Posttraumatic stress moderates return intentions: a factorial survey experiment with internally displaced persons in Nigeria

Peter Onah Thompson, Jonathan Hall, Tobias Hecker, and James Igoe Walsh

European Journal of Psychotraumatology, Volume 14, Issue 2 (2023)


This article examines the effect of posttraumatic stress as a moderator on the decision-making process of internally displaced persons (IDPs) in Nigeria.

The analysis is based on data collected using a factorial survey experiment of 822 residents of IDP camps in northeastern Nigeria. The Boko Haram Islamist insurgency and the counterinsurgency operations by Nigerian and allied forces have led to the displacement of more than two million IDPs.

The analysis is based on data collected in January and February 2021 from 822 adult IDPs living in IDP camps in Borno State. Data was collected on age, gender, education, socioeconomic status, and exposure to violent conflict. Self-reported symptoms of posttraumatic stress were assessed using the six-item abbreviated PTSD Checklist-civilian version (PCL-C).

The design of the survey instrument was informed by focus group discussions with IDPs that revealed IDPs perceived NGOs positively and as a valuable source of information. Participants were randomly assigned to one of four vignettes, which varied the degree to which a fictitious NGO was knowledgeable and trustworthy. Knowledgeability was proxied by the location of the NGO (near or distantly located from the community) and the length of time NGO staff had worked with local conflict-affected communities. Trustworthiness of the fictional NGO was varied according to the degree to which the NGO was reportedly motivated by financial concerns or the interests of IDPs. Based on the assigned vignette, participants were asked about likely return intentions for a person “in the position of an IDP like themselves”.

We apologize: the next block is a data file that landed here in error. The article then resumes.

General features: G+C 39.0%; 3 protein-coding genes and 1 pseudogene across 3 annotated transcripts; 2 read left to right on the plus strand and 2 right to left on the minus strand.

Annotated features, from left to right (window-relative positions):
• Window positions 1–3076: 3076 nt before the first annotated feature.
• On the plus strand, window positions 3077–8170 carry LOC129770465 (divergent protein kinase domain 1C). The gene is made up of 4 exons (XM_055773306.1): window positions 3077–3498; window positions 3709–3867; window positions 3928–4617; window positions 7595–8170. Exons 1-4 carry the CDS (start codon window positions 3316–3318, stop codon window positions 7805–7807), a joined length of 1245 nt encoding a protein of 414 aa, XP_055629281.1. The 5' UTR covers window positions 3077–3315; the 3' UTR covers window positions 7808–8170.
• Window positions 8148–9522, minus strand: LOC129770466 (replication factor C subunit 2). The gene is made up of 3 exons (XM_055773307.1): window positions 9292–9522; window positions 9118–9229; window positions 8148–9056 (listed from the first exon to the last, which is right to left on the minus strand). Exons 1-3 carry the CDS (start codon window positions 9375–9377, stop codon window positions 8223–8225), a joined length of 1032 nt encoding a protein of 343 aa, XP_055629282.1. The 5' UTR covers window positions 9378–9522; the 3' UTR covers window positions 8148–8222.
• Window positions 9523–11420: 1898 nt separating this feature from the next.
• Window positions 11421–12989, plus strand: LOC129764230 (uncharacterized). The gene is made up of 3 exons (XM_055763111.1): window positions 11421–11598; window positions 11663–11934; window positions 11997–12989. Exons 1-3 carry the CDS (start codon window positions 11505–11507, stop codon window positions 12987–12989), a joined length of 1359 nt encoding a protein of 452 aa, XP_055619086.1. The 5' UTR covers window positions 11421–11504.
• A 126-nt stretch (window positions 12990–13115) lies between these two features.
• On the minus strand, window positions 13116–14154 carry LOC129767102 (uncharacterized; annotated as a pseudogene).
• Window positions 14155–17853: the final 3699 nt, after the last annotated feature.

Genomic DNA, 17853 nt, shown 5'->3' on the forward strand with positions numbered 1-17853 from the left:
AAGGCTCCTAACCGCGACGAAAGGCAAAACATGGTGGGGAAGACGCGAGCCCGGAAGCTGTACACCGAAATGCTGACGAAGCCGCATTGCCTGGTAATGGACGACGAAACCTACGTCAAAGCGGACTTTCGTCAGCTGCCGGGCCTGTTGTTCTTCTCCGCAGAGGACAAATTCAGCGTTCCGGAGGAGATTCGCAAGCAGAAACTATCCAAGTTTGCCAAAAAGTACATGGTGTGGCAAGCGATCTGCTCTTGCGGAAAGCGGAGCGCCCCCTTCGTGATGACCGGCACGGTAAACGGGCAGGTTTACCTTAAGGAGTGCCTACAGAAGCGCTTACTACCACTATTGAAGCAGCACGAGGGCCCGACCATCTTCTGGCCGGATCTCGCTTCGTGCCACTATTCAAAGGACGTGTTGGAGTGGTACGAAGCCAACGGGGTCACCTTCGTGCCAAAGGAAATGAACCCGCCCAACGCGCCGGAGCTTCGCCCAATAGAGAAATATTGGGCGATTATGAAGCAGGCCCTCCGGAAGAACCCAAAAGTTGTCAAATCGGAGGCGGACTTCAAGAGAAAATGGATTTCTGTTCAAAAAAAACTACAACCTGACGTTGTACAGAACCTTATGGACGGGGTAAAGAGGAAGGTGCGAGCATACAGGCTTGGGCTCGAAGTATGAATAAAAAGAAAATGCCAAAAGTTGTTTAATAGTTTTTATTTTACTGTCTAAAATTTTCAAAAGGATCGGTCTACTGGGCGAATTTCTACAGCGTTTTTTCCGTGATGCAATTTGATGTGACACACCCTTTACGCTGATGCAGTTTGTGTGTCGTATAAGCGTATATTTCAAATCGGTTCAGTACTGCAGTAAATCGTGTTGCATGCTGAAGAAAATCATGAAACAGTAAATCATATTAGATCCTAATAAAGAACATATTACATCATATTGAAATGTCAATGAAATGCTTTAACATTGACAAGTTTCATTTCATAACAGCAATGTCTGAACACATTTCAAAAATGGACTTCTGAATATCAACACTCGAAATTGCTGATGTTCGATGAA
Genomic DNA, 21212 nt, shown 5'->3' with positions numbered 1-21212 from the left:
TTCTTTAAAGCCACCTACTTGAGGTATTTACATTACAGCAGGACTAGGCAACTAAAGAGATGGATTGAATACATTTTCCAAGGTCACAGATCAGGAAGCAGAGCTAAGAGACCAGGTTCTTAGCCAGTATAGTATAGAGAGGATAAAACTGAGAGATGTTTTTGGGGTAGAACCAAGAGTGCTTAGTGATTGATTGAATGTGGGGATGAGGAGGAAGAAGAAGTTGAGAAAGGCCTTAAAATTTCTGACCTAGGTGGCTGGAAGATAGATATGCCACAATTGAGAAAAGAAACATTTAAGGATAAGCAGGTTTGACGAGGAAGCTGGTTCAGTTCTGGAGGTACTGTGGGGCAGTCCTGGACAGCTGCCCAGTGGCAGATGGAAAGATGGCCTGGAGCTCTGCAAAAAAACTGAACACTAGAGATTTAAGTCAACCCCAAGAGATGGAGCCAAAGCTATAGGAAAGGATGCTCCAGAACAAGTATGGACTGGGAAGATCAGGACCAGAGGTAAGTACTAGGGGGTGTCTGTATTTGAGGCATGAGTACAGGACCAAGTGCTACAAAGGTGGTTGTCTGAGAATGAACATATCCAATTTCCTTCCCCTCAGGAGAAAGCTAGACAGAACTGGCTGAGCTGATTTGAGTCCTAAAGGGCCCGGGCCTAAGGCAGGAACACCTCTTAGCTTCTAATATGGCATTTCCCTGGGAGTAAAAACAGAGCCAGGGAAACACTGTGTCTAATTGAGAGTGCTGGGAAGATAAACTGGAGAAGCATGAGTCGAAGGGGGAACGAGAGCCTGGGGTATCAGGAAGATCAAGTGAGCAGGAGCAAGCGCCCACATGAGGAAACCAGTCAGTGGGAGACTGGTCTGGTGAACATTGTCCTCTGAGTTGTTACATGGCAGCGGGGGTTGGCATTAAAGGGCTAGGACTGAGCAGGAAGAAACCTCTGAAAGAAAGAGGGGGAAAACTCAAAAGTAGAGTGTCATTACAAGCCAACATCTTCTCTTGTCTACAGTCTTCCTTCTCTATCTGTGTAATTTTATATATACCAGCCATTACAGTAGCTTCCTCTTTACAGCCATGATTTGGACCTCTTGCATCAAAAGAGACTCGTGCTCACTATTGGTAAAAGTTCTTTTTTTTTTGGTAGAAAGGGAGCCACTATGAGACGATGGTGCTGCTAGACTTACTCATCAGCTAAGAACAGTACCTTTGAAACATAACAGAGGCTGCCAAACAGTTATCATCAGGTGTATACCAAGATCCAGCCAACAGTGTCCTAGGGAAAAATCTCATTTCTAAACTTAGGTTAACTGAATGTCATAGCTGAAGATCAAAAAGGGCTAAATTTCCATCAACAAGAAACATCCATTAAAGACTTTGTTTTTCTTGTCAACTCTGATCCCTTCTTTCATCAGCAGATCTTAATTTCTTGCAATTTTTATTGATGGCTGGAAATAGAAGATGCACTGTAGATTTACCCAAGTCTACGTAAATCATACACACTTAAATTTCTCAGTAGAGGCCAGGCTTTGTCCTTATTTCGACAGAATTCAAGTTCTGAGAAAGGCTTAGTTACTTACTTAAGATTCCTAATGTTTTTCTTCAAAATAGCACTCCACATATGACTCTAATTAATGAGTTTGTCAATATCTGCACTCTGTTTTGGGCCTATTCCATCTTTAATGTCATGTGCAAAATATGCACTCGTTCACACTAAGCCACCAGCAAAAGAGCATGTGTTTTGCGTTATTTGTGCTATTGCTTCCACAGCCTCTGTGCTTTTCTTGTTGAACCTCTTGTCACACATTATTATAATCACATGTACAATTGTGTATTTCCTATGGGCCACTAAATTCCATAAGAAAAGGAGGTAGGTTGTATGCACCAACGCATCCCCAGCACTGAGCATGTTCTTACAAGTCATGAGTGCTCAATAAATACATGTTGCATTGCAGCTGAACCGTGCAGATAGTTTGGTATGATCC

Main results:

  • Over 58 percent of participants indicated that a displaced person like themselves would be likely or very likely to return, while 32 percent stated they would be very unlikely or unlikely to return.
  • Over 75 percent of participants screened positive for probable PTSD.
  • Credible information from trustworthy sources can positively influence return intentions.
  • Higher levels of posttraumatic stress reduce the effect of a more trustworthy source of information on return intentions.

The authors conclude that traumatic experiences during wartime can undermine the effectiveness of the provision of information from a trustworthy source about good conditions in displaced persons’ areas of origin. The authors suggest that interventions addressing posttraumatic stress could have downstream effects on safe, durable, and dignified returns.